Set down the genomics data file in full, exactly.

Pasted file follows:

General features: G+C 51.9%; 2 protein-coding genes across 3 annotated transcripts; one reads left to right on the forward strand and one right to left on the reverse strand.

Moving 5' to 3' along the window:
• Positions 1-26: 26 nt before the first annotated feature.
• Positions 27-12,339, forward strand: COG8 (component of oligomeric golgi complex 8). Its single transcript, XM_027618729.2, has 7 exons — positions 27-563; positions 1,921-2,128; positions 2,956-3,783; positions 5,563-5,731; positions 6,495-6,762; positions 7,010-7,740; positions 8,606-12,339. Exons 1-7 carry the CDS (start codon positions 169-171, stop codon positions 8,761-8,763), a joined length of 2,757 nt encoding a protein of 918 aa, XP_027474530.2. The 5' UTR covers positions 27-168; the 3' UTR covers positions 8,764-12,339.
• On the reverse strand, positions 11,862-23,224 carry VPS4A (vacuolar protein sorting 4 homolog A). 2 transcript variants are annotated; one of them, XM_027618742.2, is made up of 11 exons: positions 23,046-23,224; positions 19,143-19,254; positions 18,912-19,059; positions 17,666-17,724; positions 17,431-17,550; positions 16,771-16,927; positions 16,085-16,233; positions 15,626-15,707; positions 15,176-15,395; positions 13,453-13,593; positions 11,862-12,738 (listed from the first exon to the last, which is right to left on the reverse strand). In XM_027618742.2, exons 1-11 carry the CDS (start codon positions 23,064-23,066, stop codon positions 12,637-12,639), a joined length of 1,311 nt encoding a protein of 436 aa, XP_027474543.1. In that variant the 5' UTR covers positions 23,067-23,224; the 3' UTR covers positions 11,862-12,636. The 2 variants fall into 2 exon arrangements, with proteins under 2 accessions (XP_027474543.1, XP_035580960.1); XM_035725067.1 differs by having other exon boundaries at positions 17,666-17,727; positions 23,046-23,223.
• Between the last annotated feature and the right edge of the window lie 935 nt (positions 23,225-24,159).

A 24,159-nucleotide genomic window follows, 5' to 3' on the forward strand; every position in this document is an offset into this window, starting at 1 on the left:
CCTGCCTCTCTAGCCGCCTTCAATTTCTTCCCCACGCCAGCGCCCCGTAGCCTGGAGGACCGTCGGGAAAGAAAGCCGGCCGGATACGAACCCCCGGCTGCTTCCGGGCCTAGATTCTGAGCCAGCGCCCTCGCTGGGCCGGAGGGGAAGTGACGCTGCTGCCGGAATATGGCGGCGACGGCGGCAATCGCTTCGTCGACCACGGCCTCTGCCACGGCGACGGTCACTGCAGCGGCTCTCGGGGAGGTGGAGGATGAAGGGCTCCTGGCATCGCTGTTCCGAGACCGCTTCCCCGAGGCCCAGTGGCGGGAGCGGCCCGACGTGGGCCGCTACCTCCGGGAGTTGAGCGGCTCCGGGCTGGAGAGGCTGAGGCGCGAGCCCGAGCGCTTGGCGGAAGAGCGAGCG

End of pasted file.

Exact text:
General features: G+C 51.9%; 2 protein-coding genes across 3 annotated transcripts; one reads left to right on the forward strand and one right to left on the reverse strand.

Moving 5' to 3' along the window:
• Positions 1-26: 26 nt before the first annotated feature.
• Positions 27-12,339, forward strand: COG8 (component of oligomeric golgi complex 8). Its single transcript, XM_027618729.2, has 7 exons — positions 27-563; positions 1,921-2,128; positions 2,956-3,783; positions 5,563-5,731; positions 6,495-6,762; positions 7,010-7,740; positions 8,606-12,339. Exons 1-7 carry the CDS (start codon positions 169-171, stop codon positions 8,761-8,763), a joined length of 2,757 nt encoding a protein of 918 aa, XP_027474530.2. The 5' UTR covers positions 27-168; the 3' UTR covers positions 8,764-12,339.
• On the reverse strand, positions 11,862-23,224 carry VPS4A (vacuolar protein sorting 4 homolog A). 2 transcript variants are annotated; one of them, XM_027618742.2, is made up of 11 exons: positions 23,046-23,224; positions 19,143-19,254; positions 18,912-19,059; positions 17,666-17,724; positions 17,431-17,550; positions 16,771-16,927; positions 16,085-16,233; positions 15,626-15,707; positions 15,176-15,395; positions 13,453-13,593; positions 11,862-12,738 (listed from the first exon to the last, which is right to left on the reverse strand). In XM_027618742.2, exons 1-11 carry the CDS (start codon positions 23,064-23,066, stop codon positions 12,637-12,639), a joined length of 1,311 nt encoding a protein of 436 aa, XP_027474543.1. In that variant the 5' UTR covers positions 23,067-23,224; the 3' UTR covers positions 11,862-12,636. The 2 variants fall into 2 exon arrangements, with proteins under 2 accessions (XP_027474543.1, XP_035580960.1); XM_035725067.1 differs by having other exon boundaries at positions 17,666-17,727; positions 23,046-23,223.
• Between the last annotated feature and the right edge of the window lie 935 nt (positions 23,225-24,159).

A 24,159-nucleotide genomic window follows, 5' to 3' on the forward strand; every position in this document is an offset into this window, starting at 1 on the left:
CCTGCCTCTCTAGCCGCCTTCAATTTCTTCCCCACGCCAGCGCCCCGTAGCCTGGAGGACCGTCGGGAAAGAAAGCCGGCCGGATACGAACCCCCGGCTGCTTCCGGGCCTAGATTCTGAGCCAGCGCCCTCGCTGGGCCGGAGGGGAAGTGACGCTGCTGCCGGAATATGGCGGCGACGGCGGCAATCGCTTCGTCGACCACGGCCTCTGCCACGGCGACGGTCACTGCAGCGGCTCTCGGGGAGGTGGAGGATGAAGGGCTCCTGGCATCGCTGTTCCGAGACCGCTTCCCCGAGGCCCAGTGGCGGGAGCGGCCCGACGTGGGCCGCTACCTCCGGGAGTTGAGCGGCTCCGGGCTGGAGAGGCTGAGGCGCGAGCCCGAGCGCTTGGCGGAAGAGCGAGCG